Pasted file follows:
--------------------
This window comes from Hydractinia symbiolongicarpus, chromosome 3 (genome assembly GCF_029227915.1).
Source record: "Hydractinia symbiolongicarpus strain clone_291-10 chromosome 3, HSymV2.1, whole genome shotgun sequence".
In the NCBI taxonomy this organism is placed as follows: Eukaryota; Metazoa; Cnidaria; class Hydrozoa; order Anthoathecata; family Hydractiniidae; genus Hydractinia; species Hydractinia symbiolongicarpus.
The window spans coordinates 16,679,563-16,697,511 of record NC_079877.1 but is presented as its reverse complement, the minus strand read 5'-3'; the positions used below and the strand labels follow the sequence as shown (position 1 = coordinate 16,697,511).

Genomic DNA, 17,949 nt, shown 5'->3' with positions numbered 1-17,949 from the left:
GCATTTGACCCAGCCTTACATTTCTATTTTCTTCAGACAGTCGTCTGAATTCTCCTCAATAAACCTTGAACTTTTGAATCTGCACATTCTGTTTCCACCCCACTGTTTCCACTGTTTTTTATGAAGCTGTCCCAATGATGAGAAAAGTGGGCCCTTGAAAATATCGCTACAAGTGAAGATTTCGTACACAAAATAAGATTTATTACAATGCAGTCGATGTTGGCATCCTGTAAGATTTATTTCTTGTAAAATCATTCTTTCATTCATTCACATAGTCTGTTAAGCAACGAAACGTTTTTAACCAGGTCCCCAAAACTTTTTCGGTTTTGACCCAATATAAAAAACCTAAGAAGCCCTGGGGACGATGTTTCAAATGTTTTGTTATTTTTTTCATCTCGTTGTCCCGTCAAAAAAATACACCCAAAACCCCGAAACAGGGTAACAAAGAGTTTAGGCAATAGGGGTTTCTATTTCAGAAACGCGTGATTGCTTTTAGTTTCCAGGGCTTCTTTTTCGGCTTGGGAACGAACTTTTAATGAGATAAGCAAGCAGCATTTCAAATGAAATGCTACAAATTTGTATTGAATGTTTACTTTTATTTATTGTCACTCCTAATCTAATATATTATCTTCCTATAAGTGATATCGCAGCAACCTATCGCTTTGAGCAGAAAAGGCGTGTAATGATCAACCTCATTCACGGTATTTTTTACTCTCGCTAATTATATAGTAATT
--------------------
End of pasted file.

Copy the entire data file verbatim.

This window comes from Hydractinia symbiolongicarpus, chromosome 3 (genome assembly GCF_029227915.1).
Source record: "Hydractinia symbiolongicarpus strain clone_291-10 chromosome 3, HSymV2.1, whole genome shotgun sequence".
In the NCBI taxonomy this organism is placed as follows: Eukaryota; Metazoa; Cnidaria; class Hydrozoa; order Anthoathecata; family Hydractiniidae; genus Hydractinia; species Hydractinia symbiolongicarpus.
The window spans coordinates 16,679,563-16,697,511 of record NC_079877.1 but is presented as its reverse complement, the minus strand read 5'-3'; the positions used below and the strand labels follow the sequence as shown (position 1 = coordinate 16,697,511).

Genomic DNA, 17,949 nt, shown 5'->3' with positions numbered 1-17,949 from the left:
GCATTTGACCCAGCCTTACATTTCTATTTTCTTCAGACAGTCGTCTGAATTCTCCTCAATAAACCTTGAACTTTTGAATCTGCACATTCTGTTTCCACCCCACTGTTTCCACTGTTTTTTATGAAGCTGTCCCAATGATGAGAAAAGTGGGCCCTTGAAAATATCGCTACAAGTGAAGATTTCGTACACAAAATAAGATTTATTACAATGCAGTCGATGTTGGCATCCTGTAAGATTTATTTCTTGTAAAATCATTCTTTCATTCATTCACATAGTCTGTTAAGCAACGAAACGTTTTTAACCAGGTCCCCAAAACTTTTTCGGTTTTGACCCAATATAAAAAACCTAAGAAGCCCTGGGGACGATGTTTCAAATGTTTTGTTATTTTTTTCATCTCGTTGTCCCGTCAAAAAAATACACCCAAAACCCCGAAACAGGGTAACAAAGAGTTTAGGCAATAGGGGTTTCTATTTCAGAAACGCGTGATTGCTTTTAGTTTCCAGGGCTTCTTTTTCGGCTTGGGAACGAACTTTTAATGAGATAAGCAAGCAGCATTTCAAATGAAATGCTACAAATTTGTATTGAATGTTTACTTTTATTTATTGTCACTCCTAATCTAATATATTATCTTCCTATAAGTGATATCGCAGCAACCTATCGCTTTGAGCAGAAAAGGCGTGTAATGATCAACCTCATTCACGGTATTTTTTACTCTCGCTAATTATATAGTAATT